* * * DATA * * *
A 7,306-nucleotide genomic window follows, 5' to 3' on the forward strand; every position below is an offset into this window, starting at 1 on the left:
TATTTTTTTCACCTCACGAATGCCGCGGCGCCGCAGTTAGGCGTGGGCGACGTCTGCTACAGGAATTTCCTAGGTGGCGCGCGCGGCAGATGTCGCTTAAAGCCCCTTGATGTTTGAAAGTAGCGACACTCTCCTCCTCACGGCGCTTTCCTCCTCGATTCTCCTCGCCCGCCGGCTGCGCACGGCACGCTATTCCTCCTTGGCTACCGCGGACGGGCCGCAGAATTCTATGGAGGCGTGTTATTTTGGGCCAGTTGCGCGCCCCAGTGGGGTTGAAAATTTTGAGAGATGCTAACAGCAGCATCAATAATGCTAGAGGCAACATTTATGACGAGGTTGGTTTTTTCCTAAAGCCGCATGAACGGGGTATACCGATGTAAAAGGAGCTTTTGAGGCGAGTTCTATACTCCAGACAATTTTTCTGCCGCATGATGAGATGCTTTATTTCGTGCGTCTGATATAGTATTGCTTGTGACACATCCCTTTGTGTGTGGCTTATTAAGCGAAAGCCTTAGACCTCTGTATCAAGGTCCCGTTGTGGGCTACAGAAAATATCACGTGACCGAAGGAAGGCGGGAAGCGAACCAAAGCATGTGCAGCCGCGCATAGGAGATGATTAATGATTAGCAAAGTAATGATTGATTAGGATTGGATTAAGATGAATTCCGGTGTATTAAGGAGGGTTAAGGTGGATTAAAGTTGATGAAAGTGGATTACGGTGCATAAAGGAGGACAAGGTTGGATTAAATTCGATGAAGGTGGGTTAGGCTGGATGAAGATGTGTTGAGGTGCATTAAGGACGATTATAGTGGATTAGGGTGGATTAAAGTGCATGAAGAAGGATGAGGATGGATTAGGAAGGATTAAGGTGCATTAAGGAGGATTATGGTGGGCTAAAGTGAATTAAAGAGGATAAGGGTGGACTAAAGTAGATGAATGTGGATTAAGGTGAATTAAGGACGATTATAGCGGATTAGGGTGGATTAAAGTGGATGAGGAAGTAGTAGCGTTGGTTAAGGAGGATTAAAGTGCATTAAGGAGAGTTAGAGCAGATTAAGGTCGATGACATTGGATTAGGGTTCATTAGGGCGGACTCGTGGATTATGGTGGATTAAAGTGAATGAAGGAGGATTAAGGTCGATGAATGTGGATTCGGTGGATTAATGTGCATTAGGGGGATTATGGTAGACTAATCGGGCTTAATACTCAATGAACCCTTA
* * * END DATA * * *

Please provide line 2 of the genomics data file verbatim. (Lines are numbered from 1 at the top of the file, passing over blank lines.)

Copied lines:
TATTTTTTTCACCTCACGAATGCCGCGGCGCCGCAGTTAGGCGTGGGCGACGTCTGCTACAGGAATTTCCTAGGTGGCGCGCGCGGCAGATGTCGCTTAAAGCCCCTTGATGTTTGAAAGTAGCGACACTCTCCTCCTCACGGCGCTTTCCTCCTCGATTCTCCTCGCCCGCCGGCTGCGCACGGCACGCTATTCCTCCTTGGCTACCGCGGACGGGCCGCAGAATTCTATGGAGGCGTGTTATTTTGGGCCAGTTGCGCGCCCCAGTGGGGTTGAAAATTTTGAGAGATGCTAACAGCAGCATCAATAATGCTAGAGGCAACATTTATGACGAGGTTGGTTTTTTCCTAAAGCCGCATGAACGGGGTATACCGATGTAAAAGGAGCTTTTGAGGCGAGTTCTATACTCCAGACAATTTTTCTGCCGCATGATGAGATGCTTTATTTCGTGCGTCTGATATAGTATTGCTTGTGACACATCCCTTTGTGTGTGGCTTATTAAGCGAAAGCCTTAGACCTCTGTATCAAGGTCCCGTTGTGGGCTACAGAAAATATCACGTGACCGAAGGAAGGCGGGAAGCGAACCAAAGCATGTGCAGCCGCGCATAGGAGATGATTAATGATTAGCAAAGTAATGATTGATTAGGATTGGATTAAGATGAATTCCGGTGTATTAAGGAGGGTTAAGGTGGATTAAAGTTGATGAAAGTGGATTACGGTGCATAAAGGAGGACAAGGTTGGATTAAATTCGATGAAGGTGGGTTAGGCTGGATGAAGATGTGTTGAGGTGCATTAAGGACGATTATAGTGGATTAGGGTGGATTAAAGTGCATGAAGAAGGATGAGGATGGATTAGGAAGGATTAAGGTGCATTAAGGAGGATTATGGTGGGCTAAAGTGAATTAAAGAGGATAAGGGTGGACTAAAGTAGATGAATGTGGATTAAGGTGAATTAAGGACGATTATAGCGGATTAGGGTGGATTAAAGTGGATGAGGAAGTAGTAGCGTTGGTTAAGGAGGATTAAAGTGCATTAAGGAGAGTTAGAGCAGATTAAGGTCGATGACATTGGATTAGGGTTCATTAGGGCGGACTCGTGGATTATGGTGGATTAAAGTGAATGAAGGAGGATTAAGGTCGATGAATGTGGATTCGGTGGATTAATGTGCATTAGGGGGATTATGGTAGACTAATCGGGCTTAATACTCAATGAACCCTTA